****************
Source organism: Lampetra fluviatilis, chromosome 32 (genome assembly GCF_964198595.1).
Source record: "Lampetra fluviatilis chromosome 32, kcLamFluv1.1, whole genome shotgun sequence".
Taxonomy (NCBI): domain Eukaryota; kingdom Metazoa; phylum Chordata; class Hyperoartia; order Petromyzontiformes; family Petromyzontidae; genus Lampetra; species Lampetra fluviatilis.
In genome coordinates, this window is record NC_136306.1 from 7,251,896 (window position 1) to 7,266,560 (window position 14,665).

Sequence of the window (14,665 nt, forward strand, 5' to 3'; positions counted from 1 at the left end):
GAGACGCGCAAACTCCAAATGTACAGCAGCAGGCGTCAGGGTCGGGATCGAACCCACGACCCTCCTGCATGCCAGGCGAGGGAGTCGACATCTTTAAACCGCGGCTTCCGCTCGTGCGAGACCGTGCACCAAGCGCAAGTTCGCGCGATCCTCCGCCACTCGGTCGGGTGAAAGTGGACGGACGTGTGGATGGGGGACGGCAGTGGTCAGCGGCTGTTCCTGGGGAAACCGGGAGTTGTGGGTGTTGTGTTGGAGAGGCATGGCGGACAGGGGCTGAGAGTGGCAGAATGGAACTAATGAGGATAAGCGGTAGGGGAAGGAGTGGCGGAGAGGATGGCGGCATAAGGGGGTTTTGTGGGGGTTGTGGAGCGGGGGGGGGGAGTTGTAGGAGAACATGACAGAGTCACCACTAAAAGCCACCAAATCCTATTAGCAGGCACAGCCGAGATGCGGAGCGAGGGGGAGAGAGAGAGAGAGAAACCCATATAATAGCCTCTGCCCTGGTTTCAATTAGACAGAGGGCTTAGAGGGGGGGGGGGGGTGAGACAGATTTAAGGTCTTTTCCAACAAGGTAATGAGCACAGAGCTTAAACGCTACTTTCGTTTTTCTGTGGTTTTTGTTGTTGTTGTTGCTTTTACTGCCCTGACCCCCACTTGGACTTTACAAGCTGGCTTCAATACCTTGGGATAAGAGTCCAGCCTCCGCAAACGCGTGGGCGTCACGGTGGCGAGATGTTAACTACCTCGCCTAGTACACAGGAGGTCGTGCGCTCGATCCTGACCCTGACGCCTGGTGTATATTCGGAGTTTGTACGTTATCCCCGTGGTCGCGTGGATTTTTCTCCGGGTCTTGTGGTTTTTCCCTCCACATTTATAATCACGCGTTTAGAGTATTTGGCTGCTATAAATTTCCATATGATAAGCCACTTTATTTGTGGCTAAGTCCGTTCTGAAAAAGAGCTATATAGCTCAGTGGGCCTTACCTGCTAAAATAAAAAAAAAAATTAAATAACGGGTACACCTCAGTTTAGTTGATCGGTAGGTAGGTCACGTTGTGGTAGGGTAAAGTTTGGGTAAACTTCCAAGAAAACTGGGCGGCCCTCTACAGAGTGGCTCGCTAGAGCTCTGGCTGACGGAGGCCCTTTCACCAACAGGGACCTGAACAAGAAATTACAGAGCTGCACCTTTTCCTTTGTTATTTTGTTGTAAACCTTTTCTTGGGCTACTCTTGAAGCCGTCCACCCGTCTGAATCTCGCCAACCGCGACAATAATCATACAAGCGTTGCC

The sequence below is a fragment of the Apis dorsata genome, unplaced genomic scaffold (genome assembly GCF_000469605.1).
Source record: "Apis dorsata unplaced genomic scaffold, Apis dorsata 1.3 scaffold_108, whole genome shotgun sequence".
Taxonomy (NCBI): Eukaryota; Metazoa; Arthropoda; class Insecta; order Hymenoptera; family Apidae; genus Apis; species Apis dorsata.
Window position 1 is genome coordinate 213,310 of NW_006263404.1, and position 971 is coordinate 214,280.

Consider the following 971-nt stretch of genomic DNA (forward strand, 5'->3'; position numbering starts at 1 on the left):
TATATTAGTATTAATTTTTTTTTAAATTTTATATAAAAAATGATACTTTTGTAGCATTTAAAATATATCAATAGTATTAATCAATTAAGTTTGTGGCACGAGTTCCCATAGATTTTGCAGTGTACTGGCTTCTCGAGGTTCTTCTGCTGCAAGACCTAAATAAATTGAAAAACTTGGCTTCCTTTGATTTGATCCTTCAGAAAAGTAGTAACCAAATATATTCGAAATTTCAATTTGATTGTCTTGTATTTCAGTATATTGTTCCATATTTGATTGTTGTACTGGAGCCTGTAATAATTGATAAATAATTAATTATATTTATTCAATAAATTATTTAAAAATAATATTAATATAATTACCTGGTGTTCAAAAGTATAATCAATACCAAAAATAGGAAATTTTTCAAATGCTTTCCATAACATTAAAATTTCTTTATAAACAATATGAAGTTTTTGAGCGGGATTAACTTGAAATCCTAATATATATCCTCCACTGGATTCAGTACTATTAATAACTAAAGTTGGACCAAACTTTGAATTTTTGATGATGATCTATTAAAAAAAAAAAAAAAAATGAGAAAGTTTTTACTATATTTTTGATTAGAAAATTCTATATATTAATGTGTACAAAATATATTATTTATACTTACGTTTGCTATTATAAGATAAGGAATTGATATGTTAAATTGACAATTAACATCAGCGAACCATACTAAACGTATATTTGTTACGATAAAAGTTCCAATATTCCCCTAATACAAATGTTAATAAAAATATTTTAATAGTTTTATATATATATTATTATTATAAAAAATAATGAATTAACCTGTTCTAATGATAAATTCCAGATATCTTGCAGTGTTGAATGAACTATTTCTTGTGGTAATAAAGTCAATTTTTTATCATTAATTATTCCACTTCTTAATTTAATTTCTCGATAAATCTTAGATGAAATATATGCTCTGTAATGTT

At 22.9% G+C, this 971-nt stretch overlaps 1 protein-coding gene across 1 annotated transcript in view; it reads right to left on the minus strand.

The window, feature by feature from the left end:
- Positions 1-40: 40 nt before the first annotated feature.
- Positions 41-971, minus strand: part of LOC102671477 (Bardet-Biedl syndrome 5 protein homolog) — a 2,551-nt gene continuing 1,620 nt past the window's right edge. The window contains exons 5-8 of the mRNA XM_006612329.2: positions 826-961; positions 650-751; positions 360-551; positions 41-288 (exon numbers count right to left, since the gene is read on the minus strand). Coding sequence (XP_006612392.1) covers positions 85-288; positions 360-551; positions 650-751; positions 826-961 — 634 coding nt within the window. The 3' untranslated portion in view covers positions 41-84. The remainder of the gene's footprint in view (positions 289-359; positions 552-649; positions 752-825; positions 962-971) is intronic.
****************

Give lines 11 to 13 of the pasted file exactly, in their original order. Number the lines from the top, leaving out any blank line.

Consider the following 971-nt stretch of genomic DNA (forward strand, 5'->3'; position numbering starts at 1 on the left):
TATATTAGTATTAATTTTTTTTTAAATTTTATATAAAAAATGATACTTTTGTAGCATTTAAAATATATCAATAGTATTAATCAATTAAGTTTGTGGCACGAGTTCCCATAGATTTTGCAGTGTACTGGCTTCTCGAGGTTCTTCTGCTGCAAGACCTAAATAAATTGAAAAACTTGGCTTCCTTTGATTTGATCCTTCAGAAAAGTAGTAACCAAATATATTCGAAATTTCAATTTGATTGTCTTGTATTTCAGTATATTGTTCCATATTTGATTGTTGTACTGGAGCCTGTAATAATTGATAAATAATTAATTATATTTATTCAATAAATTATTTAAAAATAATATTAATATAATTACCTGGTGTTCAAAAGTATAATCAATACCAAAAATAGGAAATTTTTCAAATGCTTTCCATAACATTAAAATTTCTTTATAAACAATATGAAGTTTTTGAGCGGGATTAACTTGAAATCCTAATATATATCCTCCACTGGATTCAGTACTATTAATAACTAAAGTTGGACCAAACTTTGAATTTTTGATGATGATCTATTAAAAAAAAAAAAAAAAATGAGAAAGTTTTTACTATATTTTTGATTAGAAAATTCTATATATTAATGTGTACAAAATATATTATTTATACTTACGTTTGCTATTATAAGATAAGGAATTGATATGTTAAATTGACAATTAACATCAGCGAACCATACTAAACGTATATTTGTTACGATAAAAGTTCCAATATTCCCCTAATACAAATGTTAATAAAAATATTTTAATAGTTTTATATATATATTATTATTATAAAAAATAATGAATTAACCTGTTCTAATGATAAATTCCAGATATCTTGCAGTGTTGAATGAACTATTTCTTGTGGTAATAAAGTCAATTTTTTATCATTAATTATTCCACTTCTTAATTTAATTTCTCGATAAATCTTAGATGAAATATATGCTCTGTAATGTT

At 22.9% G+C, this 971-nt stretch overlaps 1 protein-coding gene across 1 annotated transcript in view; it reads right to left on the minus strand.